Friday, April 24, 2009

THE ESSENCE OF WRITING


“The essence of all art is to have pleasure in giving pleasure.”

That quote from the dancer, Mikhail Barshnikov, comes as close as anything I can think of to what writing means to me. It captures the exhilaration of creating a world out of words and sharing that world with others. I completely identify with the statement, but there are times when the exhilaration is hard to find, when it’s almost suffocated by doubt and frustration.


Does that mean that my writing isn’t really art? That’s not for me to say (or even know). I can only do my best and hope. What I hope most is that it gives pleasure.

Do I have pleasure in writing? Depends on when you ask me. When the words flow easily–definitely. When I’m struggling to find the right words–not so much. How about when I’m stumped for a way to extricate my characters from the dilemma I’ve created for them? The answer to that is mixed. Part of my brain says, “Give it up. Turn off the computer. Make a cup of tea and have a brownie.” Another part says, “Keep going. Your muse will speak up if you give her time.” I wish I could say the latter part always wins. Unfortunately, it doesn’t. More often than I like to admit, the call of tea and brownie is louder than my muse. When that happens, sometimes I go back refreshed and everything falls into place. Other times, problems seem to have multiplied in my absence. In the end, it doesn’t matter. The only thing that matters is that I do go back, because if I do, I know eventually I’ll work it out. And that knowledge is pleasure.



Today is the release date of By Whose Hand, my newest Avalon mystery. Today, it goes on the shelves of bookstores and libraries beside the books of all the other writers, past and present, whom I admire so much–an almost dizzying thought. I write mysteries and my last name begins with C. That means I’m rubbing shoulders (should I say covers?) with Agatha Christie. Pure pleasure.

What about you? What do you find pleasurable in writing? Or reading? Or whatever you do that both exhilarates and frustrates you?

www.sandracareycody.com

12 comments:

Carol Hutchens said...

Congratulations on your new release, Sandy! Hope you have a wonderful day. Love the quote.

Carol

Sandie Bricker said...

I'm an avoider. For instance, I am reading your blog this morning instead of struggle (the way I did yesterday) with meeting a contractual deadline. I don't particularly like my characters these days. They don't speak to me like the last ones did. But I'm encouraged to read that you have these days too, that in fact most writers have them. And the key, it would appear, is to press on despite what we FEEL. The tea and brownie? A balm to the wound before we do that. :-)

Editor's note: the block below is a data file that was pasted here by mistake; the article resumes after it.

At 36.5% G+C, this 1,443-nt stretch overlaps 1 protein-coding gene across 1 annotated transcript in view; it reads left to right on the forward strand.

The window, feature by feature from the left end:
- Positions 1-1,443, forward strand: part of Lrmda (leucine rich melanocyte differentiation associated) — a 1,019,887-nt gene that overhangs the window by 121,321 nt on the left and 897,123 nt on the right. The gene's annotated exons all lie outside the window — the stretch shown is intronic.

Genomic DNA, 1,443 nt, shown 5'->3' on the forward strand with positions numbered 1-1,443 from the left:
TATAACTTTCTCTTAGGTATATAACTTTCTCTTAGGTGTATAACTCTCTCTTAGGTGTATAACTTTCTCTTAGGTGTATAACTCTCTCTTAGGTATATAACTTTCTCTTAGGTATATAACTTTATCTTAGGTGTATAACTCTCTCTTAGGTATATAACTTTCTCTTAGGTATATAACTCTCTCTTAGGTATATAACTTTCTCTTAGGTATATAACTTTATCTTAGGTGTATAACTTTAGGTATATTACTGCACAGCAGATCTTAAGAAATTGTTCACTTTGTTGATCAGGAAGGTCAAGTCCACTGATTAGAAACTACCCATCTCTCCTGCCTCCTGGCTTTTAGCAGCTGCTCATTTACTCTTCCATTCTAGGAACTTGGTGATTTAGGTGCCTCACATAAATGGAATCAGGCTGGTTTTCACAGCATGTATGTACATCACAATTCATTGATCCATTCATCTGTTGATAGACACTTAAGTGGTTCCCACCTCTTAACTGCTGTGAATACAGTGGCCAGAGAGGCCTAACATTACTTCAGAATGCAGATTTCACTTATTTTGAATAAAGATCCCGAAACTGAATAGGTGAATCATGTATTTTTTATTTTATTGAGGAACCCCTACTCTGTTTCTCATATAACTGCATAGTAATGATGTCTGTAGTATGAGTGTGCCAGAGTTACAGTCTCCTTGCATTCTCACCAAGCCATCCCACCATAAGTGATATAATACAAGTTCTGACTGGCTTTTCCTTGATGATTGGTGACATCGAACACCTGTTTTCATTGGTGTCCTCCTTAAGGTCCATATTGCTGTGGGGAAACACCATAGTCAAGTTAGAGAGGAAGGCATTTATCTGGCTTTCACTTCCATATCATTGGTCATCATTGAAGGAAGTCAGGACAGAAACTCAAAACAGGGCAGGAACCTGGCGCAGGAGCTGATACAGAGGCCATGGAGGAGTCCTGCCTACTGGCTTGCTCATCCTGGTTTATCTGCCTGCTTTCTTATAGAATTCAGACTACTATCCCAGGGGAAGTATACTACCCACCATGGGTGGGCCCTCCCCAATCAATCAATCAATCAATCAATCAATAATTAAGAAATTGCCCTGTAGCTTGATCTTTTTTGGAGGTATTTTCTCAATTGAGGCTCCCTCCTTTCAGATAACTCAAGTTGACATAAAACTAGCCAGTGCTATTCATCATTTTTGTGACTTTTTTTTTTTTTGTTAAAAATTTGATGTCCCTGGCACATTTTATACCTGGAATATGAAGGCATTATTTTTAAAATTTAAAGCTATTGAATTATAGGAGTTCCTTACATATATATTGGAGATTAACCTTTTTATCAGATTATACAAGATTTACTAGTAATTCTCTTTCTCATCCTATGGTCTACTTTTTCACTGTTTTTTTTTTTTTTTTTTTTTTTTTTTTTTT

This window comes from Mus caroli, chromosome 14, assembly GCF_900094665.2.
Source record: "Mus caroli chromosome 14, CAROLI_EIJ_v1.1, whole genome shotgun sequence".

Sharen said...

Huge congratulations, Sandy, on your newest release - one more piece of evidence that the ability to keep on going is the most important element in the creative puzzle.

Sandy Cody said...

Thanks, Carol. I hope we ALL do well!

And, Sandie, I'm an avoider too and have had to learn the hard way to press on. As for liking my characters, sometimes I feel that way; other times, they're the only ones who understand me.
Is that sad? Or what?

Thanks for stopping by.

Debby Mayne said...

I'm with you on this. I enjoy writing when the scenes flow smoothly, but when there's a glitch, well...ugh. Brownies or chips & salsa sound mighty good.

Sandy Cody said...

Thank you, Sharen. Well said, the creative process is indeed a puzzle.

Chips and salsa, huh. I'll try that next time I'm stuck. Maybe it will add a litle zest to my writing.

ghaertsch said...

Congratulations, Sandy! I can't wait to see your latest nestled close to the Agathas on a bookstore shelf! As one of your readers, I can attest to the fact that you definitely give pleasure to your readers!

Sandy Cody said...

Thanks for the good words. They're most appreciated. (We all know what insecure souls we writers are.)

Marielena said...

Sandy,
Better late in the day than never, but thanks for your good words on "persistence" in writing, whether that process is pleasure or pain. I echo the comments of your fellow bloggers, that your books indeed give pleasure. Congrats on your latest release!

Elisabeth Rose said...

Yep, it's very easy to wander off and do something else--even vacuum or clean the bath! But I suppose the difference is that as published writers we know we have to finish the book, we can't just put it aside and start writing on that new and exciting idea for the next story.

We also know by experience that we can barge through the tough to write bits. The strange thing is when I go back over the completed manuscript I can't tell which passages they were.

Sandy Cody said...

Good point, Lis. Sometimes the part I think brilliant when I writing it turns out to be pure schlock.

And thank you, Marielena.

Christine Bush said...

Congrats on your new book. That is wonderful. As for wandering and muses and commitment..for me writing is a bit of a magical process, and on any certain story, the characters speak when they're ready. So I often work on different things at one time.. a current book, a short story, a play, an article, etc to keep me "in the chair". If that sounds a little confusing, it's because it sometimes is. But somehow it all gets done! Master of multi-tasking?